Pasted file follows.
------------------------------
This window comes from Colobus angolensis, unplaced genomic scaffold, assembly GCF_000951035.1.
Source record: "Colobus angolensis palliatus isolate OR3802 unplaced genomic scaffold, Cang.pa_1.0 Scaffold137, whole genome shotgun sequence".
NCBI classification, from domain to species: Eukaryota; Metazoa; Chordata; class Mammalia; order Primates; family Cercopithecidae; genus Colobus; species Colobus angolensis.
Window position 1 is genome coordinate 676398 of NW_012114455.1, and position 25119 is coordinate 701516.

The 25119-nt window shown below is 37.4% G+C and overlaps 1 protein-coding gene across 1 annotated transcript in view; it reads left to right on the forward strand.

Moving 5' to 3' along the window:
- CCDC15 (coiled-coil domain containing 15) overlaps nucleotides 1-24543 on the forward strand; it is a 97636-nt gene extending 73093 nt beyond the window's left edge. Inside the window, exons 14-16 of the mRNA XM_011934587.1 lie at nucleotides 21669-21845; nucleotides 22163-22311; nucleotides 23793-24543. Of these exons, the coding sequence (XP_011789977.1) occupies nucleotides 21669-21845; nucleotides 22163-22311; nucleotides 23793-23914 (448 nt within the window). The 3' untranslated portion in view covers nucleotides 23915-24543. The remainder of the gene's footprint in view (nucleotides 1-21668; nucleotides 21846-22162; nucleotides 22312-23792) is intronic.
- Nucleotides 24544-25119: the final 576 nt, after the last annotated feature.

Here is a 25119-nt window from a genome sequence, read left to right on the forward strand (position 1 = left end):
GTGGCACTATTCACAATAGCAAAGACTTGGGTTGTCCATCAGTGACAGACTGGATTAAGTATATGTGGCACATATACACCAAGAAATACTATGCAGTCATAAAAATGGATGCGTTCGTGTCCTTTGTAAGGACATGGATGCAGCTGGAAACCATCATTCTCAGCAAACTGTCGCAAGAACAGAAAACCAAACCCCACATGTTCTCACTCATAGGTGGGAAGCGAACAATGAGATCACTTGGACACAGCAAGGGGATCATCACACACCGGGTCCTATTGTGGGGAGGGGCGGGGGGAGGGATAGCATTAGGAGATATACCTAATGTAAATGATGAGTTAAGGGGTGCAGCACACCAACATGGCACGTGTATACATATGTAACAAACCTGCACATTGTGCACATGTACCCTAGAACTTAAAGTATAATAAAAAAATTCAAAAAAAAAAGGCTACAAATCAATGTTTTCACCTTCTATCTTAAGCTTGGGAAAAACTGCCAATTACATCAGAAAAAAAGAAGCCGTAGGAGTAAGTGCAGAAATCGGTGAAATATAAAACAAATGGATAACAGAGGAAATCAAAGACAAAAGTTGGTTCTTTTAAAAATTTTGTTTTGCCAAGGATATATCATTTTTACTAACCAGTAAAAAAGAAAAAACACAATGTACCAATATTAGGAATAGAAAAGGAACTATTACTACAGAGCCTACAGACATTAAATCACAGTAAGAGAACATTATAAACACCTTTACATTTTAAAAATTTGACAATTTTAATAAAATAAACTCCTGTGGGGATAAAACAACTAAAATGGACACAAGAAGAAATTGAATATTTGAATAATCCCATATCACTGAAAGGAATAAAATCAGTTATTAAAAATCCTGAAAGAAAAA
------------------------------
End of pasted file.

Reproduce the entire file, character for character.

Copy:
This window comes from Colobus angolensis, unplaced genomic scaffold, assembly GCF_000951035.1.
Source record: "Colobus angolensis palliatus isolate OR3802 unplaced genomic scaffold, Cang.pa_1.0 Scaffold137, whole genome shotgun sequence".
NCBI classification, from domain to species: Eukaryota; Metazoa; Chordata; class Mammalia; order Primates; family Cercopithecidae; genus Colobus; species Colobus angolensis.
Window position 1 is genome coordinate 676398 of NW_012114455.1, and position 25119 is coordinate 701516.

The 25119-nt window shown below is 37.4% G+C and overlaps 1 protein-coding gene across 1 annotated transcript in view; it reads left to right on the forward strand.

Moving 5' to 3' along the window:
- CCDC15 (coiled-coil domain containing 15) overlaps nucleotides 1-24543 on the forward strand; it is a 97636-nt gene extending 73093 nt beyond the window's left edge. Inside the window, exons 14-16 of the mRNA XM_011934587.1 lie at nucleotides 21669-21845; nucleotides 22163-22311; nucleotides 23793-24543. Of these exons, the coding sequence (XP_011789977.1) occupies nucleotides 21669-21845; nucleotides 22163-22311; nucleotides 23793-23914 (448 nt within the window). The 3' untranslated portion in view covers nucleotides 23915-24543. The remainder of the gene's footprint in view (nucleotides 1-21668; nucleotides 21846-22162; nucleotides 22312-23792) is intronic.
- Nucleotides 24544-25119: the final 576 nt, after the last annotated feature.

Here is a 25119-nt window from a genome sequence, read left to right on the forward strand (position 1 = left end):
GTGGCACTATTCACAATAGCAAAGACTTGGGTTGTCCATCAGTGACAGACTGGATTAAGTATATGTGGCACATATACACCAAGAAATACTATGCAGTCATAAAAATGGATGCGTTCGTGTCCTTTGTAAGGACATGGATGCAGCTGGAAACCATCATTCTCAGCAAACTGTCGCAAGAACAGAAAACCAAACCCCACATGTTCTCACTCATAGGTGGGAAGCGAACAATGAGATCACTTGGACACAGCAAGGGGATCATCACACACCGGGTCCTATTGTGGGGAGGGGCGGGGGGAGGGATAGCATTAGGAGATATACCTAATGTAAATGATGAGTTAAGGGGTGCAGCACACCAACATGGCACGTGTATACATATGTAACAAACCTGCACATTGTGCACATGTACCCTAGAACTTAAAGTATAATAAAAAAATTCAAAAAAAAAAGGCTACAAATCAATGTTTTCACCTTCTATCTTAAGCTTGGGAAAAACTGCCAATTACATCAGAAAAAAAGAAGCCGTAGGAGTAAGTGCAGAAATCGGTGAAATATAAAACAAATGGATAACAGAGGAAATCAAAGACAAAAGTTGGTTCTTTTAAAAATTTTGTTTTGCCAAGGATATATCATTTTTACTAACCAGTAAAAAAGAAAAAACACAATGTACCAATATTAGGAATAGAAAAGGAACTATTACTACAGAGCCTACAGACATTAAATCACAGTAAGAGAACATTATAAACACCTTTACATTTTAAAAATTTGACAATTTTAATAAAATAAACTCCTGTGGGGATAAAACAACTAAAATGGACACAAGAAGAAATTGAATATTTGAATAATCCCATATCACTGAAAGGAATAAAATCAGTTATTAAAAATCCTGAAAGAAAAA